I somewhat agree with you. There are some jobs that you can never be too old for though. Commentating is one of them. As long as you got a healthy voice, you're fine. Obviously being relatively healthy and all.

Link to comment
Share on other sites

https://buffalonews.com/2018/12/23/jeanneret-after-health-scare-i-feel-pretty-good-now/

 

Quote

The scary news about Buffalo Sabres play-by-play man Rick Jeanneret Saturday night appeared to be good news Sunday morning.

 

“I’m still here,” said Jeanneret, laughing and in good spirits from his hospital room Sunday morning. “I’m OK, I feel pretty good now.”

 

“He is awake and alert and appears to be good,” said Jeanneret’s wife Sandra.

 

Jeanneret put quite a scare into Sabres country during the third period of the team’s 3-0 win over Anaheim Saturday night in Key Bank Center when his voice became low and he ultimately went silent before first analyst Rob Ray and then game host Brian Duff took over the play-by-play duties.

 

The broadcast didn’t address Jeanneret’s condition as the game and post-game proceeded, partly because team officials didn’t want to violate HIPAA medical privacy laws.

 

"We certainly understand the fans' desire for information, but we were dealing with a medical emergency," said Mark Preisler, the executive vice president of media and content for Pegula Sports and Entertainment. "Beyond the issue of HIPAA laws, there is also a human element. We certainly needed to get to his family first and foremost. We are thankful for the care from all medical personnel and look forward to RJ being back in the booth as soon as possible."

 

Jeanneret understandably didn’t want to go into detail about his medical condition.

 

“They’re not exactly sure what it was,” said Jeanneret. “They ruled out the heart. The ticker is fine.”

 

As soon as he realized he was in trouble, Jeanneret said he called down to the broadcast truck to get somebody up in the booth. He was told he passed out. When he awoke he was surrounded by medical personnel.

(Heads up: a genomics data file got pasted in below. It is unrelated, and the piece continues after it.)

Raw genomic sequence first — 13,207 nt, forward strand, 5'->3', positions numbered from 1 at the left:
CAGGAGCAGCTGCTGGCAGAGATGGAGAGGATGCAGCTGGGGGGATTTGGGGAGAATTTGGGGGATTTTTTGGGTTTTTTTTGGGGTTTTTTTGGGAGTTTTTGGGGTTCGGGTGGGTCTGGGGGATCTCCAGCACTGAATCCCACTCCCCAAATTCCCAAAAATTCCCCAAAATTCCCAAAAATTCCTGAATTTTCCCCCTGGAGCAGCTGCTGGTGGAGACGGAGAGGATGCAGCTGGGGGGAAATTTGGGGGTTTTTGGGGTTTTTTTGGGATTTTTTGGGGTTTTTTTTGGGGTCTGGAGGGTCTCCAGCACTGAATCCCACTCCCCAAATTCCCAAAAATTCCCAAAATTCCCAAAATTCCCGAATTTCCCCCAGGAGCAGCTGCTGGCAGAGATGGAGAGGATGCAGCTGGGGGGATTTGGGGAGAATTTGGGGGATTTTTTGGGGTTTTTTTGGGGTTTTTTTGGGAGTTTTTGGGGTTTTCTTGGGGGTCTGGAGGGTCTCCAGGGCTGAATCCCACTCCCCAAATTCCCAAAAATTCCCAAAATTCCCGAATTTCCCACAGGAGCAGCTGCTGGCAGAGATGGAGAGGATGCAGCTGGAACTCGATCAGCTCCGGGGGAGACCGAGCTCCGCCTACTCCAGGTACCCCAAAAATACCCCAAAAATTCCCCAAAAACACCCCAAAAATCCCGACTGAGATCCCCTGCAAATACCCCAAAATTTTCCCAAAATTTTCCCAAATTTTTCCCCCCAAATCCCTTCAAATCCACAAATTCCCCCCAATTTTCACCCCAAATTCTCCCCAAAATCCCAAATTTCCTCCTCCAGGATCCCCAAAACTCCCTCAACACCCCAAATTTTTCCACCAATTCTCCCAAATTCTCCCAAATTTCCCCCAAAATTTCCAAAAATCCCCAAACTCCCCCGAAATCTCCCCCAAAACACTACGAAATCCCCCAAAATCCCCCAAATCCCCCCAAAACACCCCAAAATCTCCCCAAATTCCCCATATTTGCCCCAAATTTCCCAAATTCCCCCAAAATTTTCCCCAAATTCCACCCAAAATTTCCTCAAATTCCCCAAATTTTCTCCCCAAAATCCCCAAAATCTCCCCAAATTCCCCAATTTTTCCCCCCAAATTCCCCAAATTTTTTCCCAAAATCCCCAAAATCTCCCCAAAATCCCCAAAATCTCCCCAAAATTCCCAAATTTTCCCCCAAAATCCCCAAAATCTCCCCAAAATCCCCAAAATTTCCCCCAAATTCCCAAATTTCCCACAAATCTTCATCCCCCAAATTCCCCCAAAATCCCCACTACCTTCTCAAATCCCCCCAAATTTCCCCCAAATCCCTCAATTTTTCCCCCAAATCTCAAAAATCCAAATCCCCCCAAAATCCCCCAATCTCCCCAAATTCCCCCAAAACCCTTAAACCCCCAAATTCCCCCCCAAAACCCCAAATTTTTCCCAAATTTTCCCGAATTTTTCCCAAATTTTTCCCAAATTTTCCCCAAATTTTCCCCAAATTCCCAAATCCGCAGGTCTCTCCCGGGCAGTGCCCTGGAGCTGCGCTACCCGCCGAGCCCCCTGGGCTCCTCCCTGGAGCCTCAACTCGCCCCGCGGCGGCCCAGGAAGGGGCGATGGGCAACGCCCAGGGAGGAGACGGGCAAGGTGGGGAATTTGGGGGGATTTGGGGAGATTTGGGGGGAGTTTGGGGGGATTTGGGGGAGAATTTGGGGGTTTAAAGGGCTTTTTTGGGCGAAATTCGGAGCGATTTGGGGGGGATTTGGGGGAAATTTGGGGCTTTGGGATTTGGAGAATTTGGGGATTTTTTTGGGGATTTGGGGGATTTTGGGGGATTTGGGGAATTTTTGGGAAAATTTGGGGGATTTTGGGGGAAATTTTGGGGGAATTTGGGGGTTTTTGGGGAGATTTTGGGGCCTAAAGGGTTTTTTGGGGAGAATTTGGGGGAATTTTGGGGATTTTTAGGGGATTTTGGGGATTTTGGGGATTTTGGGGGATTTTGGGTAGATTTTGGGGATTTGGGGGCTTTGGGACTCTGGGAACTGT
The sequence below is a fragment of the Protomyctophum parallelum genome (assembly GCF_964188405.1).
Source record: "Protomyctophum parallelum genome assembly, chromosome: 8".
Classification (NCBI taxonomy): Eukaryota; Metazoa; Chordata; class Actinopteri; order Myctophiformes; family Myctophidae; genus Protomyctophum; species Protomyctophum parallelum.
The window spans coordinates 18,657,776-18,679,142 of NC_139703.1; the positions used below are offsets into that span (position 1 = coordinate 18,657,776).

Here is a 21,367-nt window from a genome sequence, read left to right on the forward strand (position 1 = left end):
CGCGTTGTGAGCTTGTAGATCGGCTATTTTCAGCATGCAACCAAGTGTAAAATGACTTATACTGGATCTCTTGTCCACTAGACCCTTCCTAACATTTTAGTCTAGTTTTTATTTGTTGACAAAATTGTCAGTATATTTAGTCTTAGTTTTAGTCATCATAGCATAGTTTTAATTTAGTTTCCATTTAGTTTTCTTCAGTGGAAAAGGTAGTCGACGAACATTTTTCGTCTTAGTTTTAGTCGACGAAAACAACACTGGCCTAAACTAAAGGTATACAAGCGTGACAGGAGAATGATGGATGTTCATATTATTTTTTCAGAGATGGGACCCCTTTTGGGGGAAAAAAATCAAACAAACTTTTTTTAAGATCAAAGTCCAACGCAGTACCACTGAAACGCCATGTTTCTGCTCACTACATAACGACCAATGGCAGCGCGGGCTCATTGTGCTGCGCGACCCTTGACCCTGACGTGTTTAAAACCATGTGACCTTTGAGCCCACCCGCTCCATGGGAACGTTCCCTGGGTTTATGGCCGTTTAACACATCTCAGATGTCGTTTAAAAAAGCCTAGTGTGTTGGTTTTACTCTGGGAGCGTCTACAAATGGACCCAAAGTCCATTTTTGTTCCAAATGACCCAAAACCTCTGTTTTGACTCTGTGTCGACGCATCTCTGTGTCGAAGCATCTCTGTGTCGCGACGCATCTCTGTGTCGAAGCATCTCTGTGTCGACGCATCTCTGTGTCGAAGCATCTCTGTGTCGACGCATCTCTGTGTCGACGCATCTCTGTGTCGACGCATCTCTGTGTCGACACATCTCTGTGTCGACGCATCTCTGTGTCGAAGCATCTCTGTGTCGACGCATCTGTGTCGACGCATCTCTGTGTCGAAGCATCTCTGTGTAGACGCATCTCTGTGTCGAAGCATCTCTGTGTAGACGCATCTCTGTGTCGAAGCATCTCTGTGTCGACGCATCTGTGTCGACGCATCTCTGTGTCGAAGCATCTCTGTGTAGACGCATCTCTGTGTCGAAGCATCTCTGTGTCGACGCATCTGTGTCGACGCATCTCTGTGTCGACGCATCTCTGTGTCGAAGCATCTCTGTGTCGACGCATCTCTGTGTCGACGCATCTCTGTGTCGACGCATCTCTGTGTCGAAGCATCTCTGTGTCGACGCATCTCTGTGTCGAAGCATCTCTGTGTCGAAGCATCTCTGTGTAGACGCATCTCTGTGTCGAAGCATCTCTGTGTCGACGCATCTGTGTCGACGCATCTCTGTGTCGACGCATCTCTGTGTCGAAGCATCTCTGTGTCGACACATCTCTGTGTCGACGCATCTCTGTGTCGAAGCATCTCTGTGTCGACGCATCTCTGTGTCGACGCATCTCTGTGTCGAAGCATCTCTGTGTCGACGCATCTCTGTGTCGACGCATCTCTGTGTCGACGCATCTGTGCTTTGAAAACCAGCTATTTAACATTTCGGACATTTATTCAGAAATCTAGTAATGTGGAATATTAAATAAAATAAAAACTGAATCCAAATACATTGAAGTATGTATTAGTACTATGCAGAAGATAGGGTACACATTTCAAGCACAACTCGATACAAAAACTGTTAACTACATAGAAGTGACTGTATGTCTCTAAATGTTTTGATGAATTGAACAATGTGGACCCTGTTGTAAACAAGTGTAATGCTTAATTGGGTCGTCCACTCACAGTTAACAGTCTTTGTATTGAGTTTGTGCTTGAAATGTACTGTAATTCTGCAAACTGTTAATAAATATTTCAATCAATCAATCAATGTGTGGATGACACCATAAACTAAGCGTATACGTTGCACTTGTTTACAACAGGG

As soon as he realized he was in trouble, Jeanneret said he called down to the broadcast truck to get somebody up in the booth. He was told he passed out. When he awoke he was surrounded by medical personnel.

 

His wife was watching the game in their home in Canada and realized something was wrong, too.

“I heard his voice and it was not what I am used to hearing,” she said. “When he went silent, I definitely knew something was wrong. He’s a dedicated man and I knew that it had to be something significant for him to stop talking.”

 

Jeanneret was wheeled out on a stretcher and taken to Buffalo General Medical Center, where he stayed overnight.

 

The incident occurred after he was dressed in a Santa Claus costume until the end of the first period. After his youngest grandchild saw him in the costume, he took it off and everything was fine in the second period. But that changed in the third period.

 

Did he think Santa Claus had anything to do with it?

 

“I don’t know that,” he said with a laugh, adding the possibility the outfit might have had something to do with it was discussed. “I was unusually warm in the outfit and I’m usually cold up there. I hesitate to blame Santa Claus. It is a bad time of year to do that. I had a fun time doing Santa Claus. I hope it didn’t lead to it.”

 

Jeanneret and his wife were appreciative of the outpouring of support and prayers locally and nationally as fans and out-of-town broadcasters learned what happened.

 

“I continue to be amazed so many people really care about me,” said Jeanneret. “God bless them. They got me through cancer and getting a pacemaker and they are getting me through this. I’ll be fine.”

 

“It is very, very touching,” said his wife. “I wish I could respond to everyone. God bless them all. If prayers work, Rick is going to be fine.”

 

However, she was not thrilled to hear about all the speculation in the media about her husband’s medical condition.

 

“I wish people would stop finishing the story and put it out in social media,” she said. “Wait for the facts.”

 

Barring some complications after all the facts come in, Jeanneret doesn’t even expect to miss a game he is scheduled to work. He isn’t scheduled to work until next Saturday when Boston visits Key Bank Center.

 

“I fully intend to work as scheduled,” said Jeanneret.

 

Link to comment
Share on other sites

Archived

This topic is now archived and is closed to further replies.

  • Recently Browsing   0 members

    • No registered users viewing this page.
×
×
  • Create New...